Increase in Online Wills During Coronavirus Outbreak Raises Important Questions

March 26, 2020

The outbreak of the coronavirus has changed our way of life. Everyone in the New York and New Jersey region is aware of the effects of COVID-19, the disease caused by the Coronavirus. As we see members of our community fall ill and hear of the fatalities across the nation, we are reminded of our own potential vulnerability. This has prompted many who have neglected estate planning to go online and set up a “do-it-yourself” (DIY) will. Online will companies are reporting huge increases in business, week after week, which raises several important questions.

Are Online Wills Valid?

The purpose of a will is to distribute assets according to your wishes. An online will is only valid if it is executed in compliance with all applicable state laws. Most individuals who go online to draw up a will are unfamiliar with these laws. Therefore, they are at a disadvantage when it comes to determining whether their will is valid in their state. If the will is invalid, its entire purpose is defeated and instead of distributing assets according to one’s wishes, the decisions are left up to a judge. This is why it is important to seek the services of a skilled attorney who is deeply familiar with all applicable laws; a will is just one component of estate planning.

Is a DIY Will Enough?

In many cases, a simple will is not enough to make sure an individual’s end-of-life wishes are made known. In addition to a last will and testament, comprehensive estate planning includes the following legal documents, which can be drafted with the help of a qualified elder law attorney:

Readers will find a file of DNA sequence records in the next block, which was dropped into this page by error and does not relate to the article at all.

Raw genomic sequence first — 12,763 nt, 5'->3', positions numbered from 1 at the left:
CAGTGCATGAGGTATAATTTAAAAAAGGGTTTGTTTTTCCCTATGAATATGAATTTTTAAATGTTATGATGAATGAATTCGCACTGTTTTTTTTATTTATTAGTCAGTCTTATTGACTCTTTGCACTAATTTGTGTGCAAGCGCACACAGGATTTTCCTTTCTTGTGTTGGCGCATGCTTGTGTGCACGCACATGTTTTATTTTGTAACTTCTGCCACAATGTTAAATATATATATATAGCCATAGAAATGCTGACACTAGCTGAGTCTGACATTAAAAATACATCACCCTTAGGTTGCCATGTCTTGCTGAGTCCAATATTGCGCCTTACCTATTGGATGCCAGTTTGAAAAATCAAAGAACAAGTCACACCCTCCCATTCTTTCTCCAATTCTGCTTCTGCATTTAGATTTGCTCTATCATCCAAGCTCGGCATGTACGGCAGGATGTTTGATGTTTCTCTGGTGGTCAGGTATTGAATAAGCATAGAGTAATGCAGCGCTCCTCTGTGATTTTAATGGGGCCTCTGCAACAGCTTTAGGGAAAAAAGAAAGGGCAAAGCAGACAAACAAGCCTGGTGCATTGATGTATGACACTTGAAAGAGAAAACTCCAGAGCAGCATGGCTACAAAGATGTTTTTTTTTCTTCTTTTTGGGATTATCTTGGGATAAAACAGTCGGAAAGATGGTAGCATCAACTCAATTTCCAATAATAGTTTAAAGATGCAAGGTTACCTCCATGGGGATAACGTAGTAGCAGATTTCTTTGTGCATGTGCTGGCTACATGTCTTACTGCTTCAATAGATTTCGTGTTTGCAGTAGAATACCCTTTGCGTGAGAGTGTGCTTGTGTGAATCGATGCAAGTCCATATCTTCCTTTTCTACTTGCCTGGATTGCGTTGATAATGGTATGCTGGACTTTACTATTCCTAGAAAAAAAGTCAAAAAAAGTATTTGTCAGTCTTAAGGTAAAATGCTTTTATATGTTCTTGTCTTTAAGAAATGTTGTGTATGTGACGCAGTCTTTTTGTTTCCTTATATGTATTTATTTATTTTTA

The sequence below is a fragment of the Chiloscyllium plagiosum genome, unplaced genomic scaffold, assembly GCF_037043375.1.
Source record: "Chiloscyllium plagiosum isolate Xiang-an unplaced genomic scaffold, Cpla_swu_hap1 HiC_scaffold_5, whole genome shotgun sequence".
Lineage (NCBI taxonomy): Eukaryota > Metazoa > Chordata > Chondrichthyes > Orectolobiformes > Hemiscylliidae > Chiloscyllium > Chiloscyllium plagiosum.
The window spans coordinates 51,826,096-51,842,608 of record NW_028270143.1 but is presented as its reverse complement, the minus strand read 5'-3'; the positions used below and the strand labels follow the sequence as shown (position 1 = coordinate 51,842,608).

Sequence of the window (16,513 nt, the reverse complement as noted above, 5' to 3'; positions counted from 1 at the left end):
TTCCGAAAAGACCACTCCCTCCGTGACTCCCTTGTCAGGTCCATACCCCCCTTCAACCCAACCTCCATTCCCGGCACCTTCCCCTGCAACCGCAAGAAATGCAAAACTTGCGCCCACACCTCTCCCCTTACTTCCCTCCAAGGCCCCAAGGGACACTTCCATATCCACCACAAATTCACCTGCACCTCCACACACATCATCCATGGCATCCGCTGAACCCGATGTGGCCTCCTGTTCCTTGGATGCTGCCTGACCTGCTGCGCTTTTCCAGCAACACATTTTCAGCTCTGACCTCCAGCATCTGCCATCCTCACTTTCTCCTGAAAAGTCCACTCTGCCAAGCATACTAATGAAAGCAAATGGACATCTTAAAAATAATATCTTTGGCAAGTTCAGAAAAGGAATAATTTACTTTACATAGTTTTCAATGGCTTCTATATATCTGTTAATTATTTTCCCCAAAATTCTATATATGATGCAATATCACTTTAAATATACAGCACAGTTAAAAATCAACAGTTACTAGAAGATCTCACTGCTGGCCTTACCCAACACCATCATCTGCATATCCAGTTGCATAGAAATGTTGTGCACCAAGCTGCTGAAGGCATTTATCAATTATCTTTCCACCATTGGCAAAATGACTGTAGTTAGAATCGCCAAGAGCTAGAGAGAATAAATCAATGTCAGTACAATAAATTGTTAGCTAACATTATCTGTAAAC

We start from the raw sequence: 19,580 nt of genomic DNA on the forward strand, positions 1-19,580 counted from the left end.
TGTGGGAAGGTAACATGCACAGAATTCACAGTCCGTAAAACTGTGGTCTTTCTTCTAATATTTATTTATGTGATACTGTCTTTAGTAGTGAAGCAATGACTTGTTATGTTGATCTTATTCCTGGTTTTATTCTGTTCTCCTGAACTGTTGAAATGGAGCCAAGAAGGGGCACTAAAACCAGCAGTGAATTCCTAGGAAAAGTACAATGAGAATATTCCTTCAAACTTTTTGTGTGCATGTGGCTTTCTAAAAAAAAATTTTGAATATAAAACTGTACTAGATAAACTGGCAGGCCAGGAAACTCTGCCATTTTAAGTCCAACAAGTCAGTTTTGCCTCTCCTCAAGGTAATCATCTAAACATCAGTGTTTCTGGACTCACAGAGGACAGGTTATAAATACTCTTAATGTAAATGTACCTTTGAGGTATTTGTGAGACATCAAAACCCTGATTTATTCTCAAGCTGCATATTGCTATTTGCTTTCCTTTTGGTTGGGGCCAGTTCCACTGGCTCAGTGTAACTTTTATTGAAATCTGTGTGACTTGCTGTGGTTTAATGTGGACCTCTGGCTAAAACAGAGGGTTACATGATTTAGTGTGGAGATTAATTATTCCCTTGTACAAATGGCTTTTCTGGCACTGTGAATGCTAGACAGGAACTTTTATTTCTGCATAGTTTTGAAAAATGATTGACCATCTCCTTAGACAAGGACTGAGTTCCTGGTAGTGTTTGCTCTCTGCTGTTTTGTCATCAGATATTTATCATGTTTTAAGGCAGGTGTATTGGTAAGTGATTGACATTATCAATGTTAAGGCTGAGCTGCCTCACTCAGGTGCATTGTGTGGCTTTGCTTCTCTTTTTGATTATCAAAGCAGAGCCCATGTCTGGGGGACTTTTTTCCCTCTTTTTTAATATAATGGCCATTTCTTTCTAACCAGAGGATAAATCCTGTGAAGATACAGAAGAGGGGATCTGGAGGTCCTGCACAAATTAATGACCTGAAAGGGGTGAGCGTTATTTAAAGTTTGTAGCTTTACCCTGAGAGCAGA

• Health Care Proxy. This document specifies the person you trust to make your health care decisions, should you lose your ability to make or communicate your wishes.
  • Living Will. This documents states which forms of medical treatment should be provided, withheld, or discontinued, such as whether you wish your life to be prolonged by life-sustaining measures, such as ventilators and feeding tubes.
  • Power of Attorney. In this document, you grant a person or entity specific powers over your personal, business, and financial matters.

In each case, you are handing over the right to make important decisions to someone else. At the same time, if you do not have these documents in place, decisions may be made for you that do not align with your wishes.

Brooklyn Elder Law Attorneys at Korsinsky & Klein, LLP Provide Trusted Guidance During Uncertain Times

The World Health Organization (WHO) is projecting that the United States may soon become the global epicenter of the Coronavirus pandemic. Our community will survive the challenges of the Coronavirus by following the guidance of medical experts and putting plans in place to take care of ourselves and our loved ones. The Brooklyn elder law attorneys at Korsinsky & Klein, LLP are available for phone or email consultations to serve your estate planning needs throughout this crisis. Call us today at 212-495-8133 or fill out our online contact form to arrange an initial consultation. We serve residents of New York and New Jersey from our offices in Brooklyn, Manhattan, and Lakewood, New Jersey.